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The Gathering Place celebrates 20 years of service to cancer patients and their families: Leon Bibb reports

A gala celebration is set for Saturday at Huntington Cleveland Convention Center.

BEACHWOOD, Ohio — The babbling waterfall provides a tranquil sound to the open-air garden where people suffering from cancer can come and find a peaceful setting along with the open hands of help from the staff and volunteers at The Gathering Place.

For 20 years, The Gathering Place—through its offices in Beachwood and Westlake—has provided support, education, and other help to empower people who are coping with cancer. As well, there is support for their families and friends.

"There is so much to the journey that has to do with the mind, the body, and the spirit," CEO and founder Eileen Saffran said.

It was 22 years ago, after both her parents (only a few months apart) were diagnosed with cancer, that Saffran got the idea of an organization to help people dealing with the disease. In 1999, through donations, The Gathering Place was ready to open its doors to anyone dealing with the emotional, psychological, and questioning aspects of cancer. There is never a charge.

"Yoga, massage, Reiki—all kinds of things that could be taught to individuals to help them gain back some sense of control," she explained.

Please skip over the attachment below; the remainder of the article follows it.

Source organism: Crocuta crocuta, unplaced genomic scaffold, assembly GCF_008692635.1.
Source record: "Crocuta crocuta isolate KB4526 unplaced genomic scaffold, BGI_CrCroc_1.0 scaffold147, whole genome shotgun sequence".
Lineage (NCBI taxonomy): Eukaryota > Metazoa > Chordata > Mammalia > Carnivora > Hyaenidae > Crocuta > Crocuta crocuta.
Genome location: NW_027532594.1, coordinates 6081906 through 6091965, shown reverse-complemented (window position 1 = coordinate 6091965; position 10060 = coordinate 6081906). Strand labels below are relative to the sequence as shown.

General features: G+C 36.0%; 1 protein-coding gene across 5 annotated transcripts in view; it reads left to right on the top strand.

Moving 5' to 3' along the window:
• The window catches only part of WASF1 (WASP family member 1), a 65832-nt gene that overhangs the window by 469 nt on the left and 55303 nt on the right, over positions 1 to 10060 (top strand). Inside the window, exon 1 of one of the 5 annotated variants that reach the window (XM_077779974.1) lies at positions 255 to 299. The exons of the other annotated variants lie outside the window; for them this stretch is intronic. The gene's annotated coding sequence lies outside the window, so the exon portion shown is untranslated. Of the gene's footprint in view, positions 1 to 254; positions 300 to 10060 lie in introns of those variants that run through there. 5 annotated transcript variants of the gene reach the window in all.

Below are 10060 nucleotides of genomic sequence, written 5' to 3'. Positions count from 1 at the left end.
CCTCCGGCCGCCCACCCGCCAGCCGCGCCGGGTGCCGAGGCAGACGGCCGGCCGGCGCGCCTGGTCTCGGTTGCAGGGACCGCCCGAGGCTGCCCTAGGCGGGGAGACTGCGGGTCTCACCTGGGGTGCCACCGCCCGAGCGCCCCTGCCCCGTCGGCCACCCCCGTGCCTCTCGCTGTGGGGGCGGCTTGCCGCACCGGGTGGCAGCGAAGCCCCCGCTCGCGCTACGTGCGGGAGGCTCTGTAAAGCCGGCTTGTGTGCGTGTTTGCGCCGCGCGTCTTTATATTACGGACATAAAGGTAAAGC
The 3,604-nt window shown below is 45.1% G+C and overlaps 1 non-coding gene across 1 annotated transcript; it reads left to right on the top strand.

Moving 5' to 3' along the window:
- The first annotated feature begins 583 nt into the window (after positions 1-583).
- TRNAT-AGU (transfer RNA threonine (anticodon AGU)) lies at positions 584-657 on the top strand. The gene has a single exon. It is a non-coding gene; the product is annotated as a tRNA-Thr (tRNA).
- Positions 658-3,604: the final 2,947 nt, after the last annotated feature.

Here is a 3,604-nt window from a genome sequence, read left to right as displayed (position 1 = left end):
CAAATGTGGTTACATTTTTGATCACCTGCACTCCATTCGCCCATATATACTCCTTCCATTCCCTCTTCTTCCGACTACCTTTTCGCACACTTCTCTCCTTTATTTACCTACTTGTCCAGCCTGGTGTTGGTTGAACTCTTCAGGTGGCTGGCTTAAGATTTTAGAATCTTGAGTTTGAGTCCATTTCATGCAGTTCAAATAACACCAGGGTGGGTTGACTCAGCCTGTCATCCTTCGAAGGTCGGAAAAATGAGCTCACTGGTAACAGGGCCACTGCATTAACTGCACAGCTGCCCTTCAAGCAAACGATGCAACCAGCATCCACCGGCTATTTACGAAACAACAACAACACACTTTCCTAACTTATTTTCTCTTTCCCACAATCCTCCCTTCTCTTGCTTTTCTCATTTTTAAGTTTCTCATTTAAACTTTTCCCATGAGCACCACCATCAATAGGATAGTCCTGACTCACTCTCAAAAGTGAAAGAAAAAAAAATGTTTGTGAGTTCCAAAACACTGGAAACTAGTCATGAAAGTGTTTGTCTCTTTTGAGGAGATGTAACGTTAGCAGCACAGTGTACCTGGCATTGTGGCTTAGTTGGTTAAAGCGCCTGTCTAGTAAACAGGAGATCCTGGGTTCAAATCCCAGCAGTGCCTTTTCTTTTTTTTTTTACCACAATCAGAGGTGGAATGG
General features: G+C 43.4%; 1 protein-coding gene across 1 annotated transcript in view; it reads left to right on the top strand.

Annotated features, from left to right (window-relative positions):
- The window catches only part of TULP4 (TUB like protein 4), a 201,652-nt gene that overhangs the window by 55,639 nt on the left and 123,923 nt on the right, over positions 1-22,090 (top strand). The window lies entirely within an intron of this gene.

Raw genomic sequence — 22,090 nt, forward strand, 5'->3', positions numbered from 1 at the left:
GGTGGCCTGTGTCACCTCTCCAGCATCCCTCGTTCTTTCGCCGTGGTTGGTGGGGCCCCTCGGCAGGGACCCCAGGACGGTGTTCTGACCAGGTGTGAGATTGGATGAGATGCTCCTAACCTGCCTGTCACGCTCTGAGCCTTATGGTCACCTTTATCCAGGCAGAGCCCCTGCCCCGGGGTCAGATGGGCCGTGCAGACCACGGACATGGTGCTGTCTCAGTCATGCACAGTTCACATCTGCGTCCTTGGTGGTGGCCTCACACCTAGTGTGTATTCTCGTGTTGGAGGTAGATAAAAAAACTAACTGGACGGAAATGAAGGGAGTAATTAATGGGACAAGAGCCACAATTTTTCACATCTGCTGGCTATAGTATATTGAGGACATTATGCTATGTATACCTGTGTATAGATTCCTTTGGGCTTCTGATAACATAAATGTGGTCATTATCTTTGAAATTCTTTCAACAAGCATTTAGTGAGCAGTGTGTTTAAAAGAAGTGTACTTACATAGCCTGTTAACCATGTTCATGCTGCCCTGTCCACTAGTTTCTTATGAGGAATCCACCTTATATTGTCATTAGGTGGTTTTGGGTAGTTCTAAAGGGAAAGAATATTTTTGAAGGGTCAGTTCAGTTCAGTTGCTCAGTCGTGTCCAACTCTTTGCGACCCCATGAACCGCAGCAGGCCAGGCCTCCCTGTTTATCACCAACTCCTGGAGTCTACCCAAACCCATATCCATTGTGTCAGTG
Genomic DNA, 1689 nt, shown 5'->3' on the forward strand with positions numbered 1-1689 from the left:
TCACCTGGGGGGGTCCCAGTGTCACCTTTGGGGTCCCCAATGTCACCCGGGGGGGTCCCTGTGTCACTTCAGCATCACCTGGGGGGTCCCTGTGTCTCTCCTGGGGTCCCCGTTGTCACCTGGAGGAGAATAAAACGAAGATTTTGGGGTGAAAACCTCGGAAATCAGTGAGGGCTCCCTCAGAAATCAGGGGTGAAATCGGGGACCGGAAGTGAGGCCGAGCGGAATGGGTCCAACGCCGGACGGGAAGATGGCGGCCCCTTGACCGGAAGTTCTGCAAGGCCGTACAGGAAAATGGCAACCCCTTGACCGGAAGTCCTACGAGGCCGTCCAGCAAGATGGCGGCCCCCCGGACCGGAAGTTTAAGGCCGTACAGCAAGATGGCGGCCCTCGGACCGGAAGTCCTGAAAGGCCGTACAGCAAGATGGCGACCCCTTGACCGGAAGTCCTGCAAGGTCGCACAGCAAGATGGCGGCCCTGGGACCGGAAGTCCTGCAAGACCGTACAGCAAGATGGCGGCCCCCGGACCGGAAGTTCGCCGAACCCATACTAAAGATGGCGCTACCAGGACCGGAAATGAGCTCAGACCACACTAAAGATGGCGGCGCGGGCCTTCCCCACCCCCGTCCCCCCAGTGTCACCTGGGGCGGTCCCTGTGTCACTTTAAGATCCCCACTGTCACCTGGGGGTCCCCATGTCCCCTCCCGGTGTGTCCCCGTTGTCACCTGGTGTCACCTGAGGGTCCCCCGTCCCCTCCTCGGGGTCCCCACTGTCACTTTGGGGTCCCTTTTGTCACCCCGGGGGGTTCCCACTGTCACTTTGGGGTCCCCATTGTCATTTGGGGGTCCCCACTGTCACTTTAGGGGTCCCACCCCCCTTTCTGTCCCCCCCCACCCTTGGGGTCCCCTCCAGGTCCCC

Sandy Borrelli understands the work of the organization. After being stricken with cancer 11 years ago, she is now an honorary board member of The Gathering Place. Her work has been so instrumental, the Westlake office has been named in her honor.

Borrelli knows the route many cancer patients must take along with their family members who suffer as well.

"Cancer impacts friends, family, colleagues, acquaintances," she said. "They are all touched by cancer."

Saffran said statistics show that one of every three Americans will face cancer at some time. However, researchers have made significant strides in fighting the disease.

"More people are surviving than before and they need the support as they moved forward," she told me.

Since it opened its doors in 1999, The Gather Place has provided support for 47,000 people, both patients and family members.

"Even if you don't have a diagnosis, you need support," Saffran said. "You need help in dealing with what's happening in the family."

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